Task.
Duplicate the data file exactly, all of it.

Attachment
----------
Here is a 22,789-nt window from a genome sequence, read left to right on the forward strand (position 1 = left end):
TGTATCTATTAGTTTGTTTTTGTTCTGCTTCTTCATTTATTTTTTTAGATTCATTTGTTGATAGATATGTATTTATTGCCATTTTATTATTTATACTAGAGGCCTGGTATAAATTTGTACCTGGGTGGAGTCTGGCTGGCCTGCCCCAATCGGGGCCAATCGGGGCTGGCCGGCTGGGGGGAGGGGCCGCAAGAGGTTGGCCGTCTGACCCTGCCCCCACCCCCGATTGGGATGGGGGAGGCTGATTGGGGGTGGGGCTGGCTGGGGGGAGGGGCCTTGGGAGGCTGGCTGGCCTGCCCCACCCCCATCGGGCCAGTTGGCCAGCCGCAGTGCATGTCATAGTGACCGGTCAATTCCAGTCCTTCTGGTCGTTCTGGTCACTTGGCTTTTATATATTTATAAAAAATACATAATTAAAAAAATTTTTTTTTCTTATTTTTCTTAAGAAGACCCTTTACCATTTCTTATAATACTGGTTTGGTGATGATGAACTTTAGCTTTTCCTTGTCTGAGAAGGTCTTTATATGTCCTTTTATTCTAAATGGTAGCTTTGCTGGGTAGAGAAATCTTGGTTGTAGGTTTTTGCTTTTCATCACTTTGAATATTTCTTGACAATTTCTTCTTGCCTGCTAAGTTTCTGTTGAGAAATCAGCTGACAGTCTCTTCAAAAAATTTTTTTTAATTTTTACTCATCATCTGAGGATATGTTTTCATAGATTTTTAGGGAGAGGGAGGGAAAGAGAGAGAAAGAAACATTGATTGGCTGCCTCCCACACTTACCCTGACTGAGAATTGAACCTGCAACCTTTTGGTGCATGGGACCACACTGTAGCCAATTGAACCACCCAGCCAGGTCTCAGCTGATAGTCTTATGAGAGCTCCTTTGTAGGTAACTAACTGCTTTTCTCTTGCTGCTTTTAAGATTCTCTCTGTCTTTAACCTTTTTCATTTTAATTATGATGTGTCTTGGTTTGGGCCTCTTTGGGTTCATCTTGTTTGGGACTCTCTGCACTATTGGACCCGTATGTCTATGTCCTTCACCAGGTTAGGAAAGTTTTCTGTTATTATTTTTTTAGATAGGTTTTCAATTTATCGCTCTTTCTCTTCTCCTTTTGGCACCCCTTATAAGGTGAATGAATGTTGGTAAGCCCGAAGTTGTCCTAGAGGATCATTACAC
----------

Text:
Here is a 22,789-nt window from a genome sequence, read left to right on the forward strand (position 1 = left end):
TGTATCTATTAGTTTGTTTTTGTTCTGCTTCTTCATTTATTTTTTTAGATTCATTTGTTGATAGATATGTATTTATTGCCATTTTATTATTTATACTAGAGGCCTGGTATAAATTTGTACCTGGGTGGAGTCTGGCTGGCCTGCCCCAATCGGGGCCAATCGGGGCTGGCCGGCTGGGGGGAGGGGCCGCAAGAGGTTGGCCGTCTGACCCTGCCCCCACCCCCGATTGGGATGGGGGAGGCTGATTGGGGGTGGGGCTGGCTGGGGGGAGGGGCCTTGGGAGGCTGGCTGGCCTGCCCCACCCCCATCGGGCCAGTTGGCCAGCCGCAGTGCATGTCATAGTGACCGGTCAATTCCAGTCCTTCTGGTCGTTCTGGTCACTTGGCTTTTATATATTTATAAAAAATACATAATTAAAAAAATTTTTTTTTCTTATTTTTCTTAAGAAGACCCTTTACCATTTCTTATAATACTGGTTTGGTGATGATGAACTTTAGCTTTTCCTTGTCTGAGAAGGTCTTTATATGTCCTTTTATTCTAAATGGTAGCTTTGCTGGGTAGAGAAATCTTGGTTGTAGGTTTTTGCTTTTCATCACTTTGAATATTTCTTGACAATTTCTTCTTGCCTGCTAAGTTTCTGTTGAGAAATCAGCTGACAGTCTCTTCAAAAAATTTTTTTTAATTTTTACTCATCATCTGAGGATATGTTTTCATAGATTTTTAGGGAGAGGGAGGGAAAGAGAGAGAAAGAAACATTGATTGGCTGCCTCCCACACTTACCCTGACTGAGAATTGAACCTGCAACCTTTTGGTGCATGGGACCACACTGTAGCCAATTGAACCACCCAGCCAGGTCTCAGCTGATAGTCTTATGAGAGCTCCTTTGTAGGTAACTAACTGCTTTTCTCTTGCTGCTTTTAAGATTCTCTCTGTCTTTAACCTTTTTCATTTTAATTATGATGTGTCTTGGTTTGGGCCTCTTTGGGTTCATCTTGTTTGGGACTCTCTGCACTATTGGACCCGTATGTCTATGTCCTTCACCAGGTTAGGAAAGTTTTCTGTTATTATTTTTTTAGATAGGTTTTCAATTTATCGCTCTTTCTCTTCTCCTTTTGGCACCCCTTATAAGGTGAATGAATGTTGGTAAGCCCGAAGTTGTCCTAGAGGATCATTACAC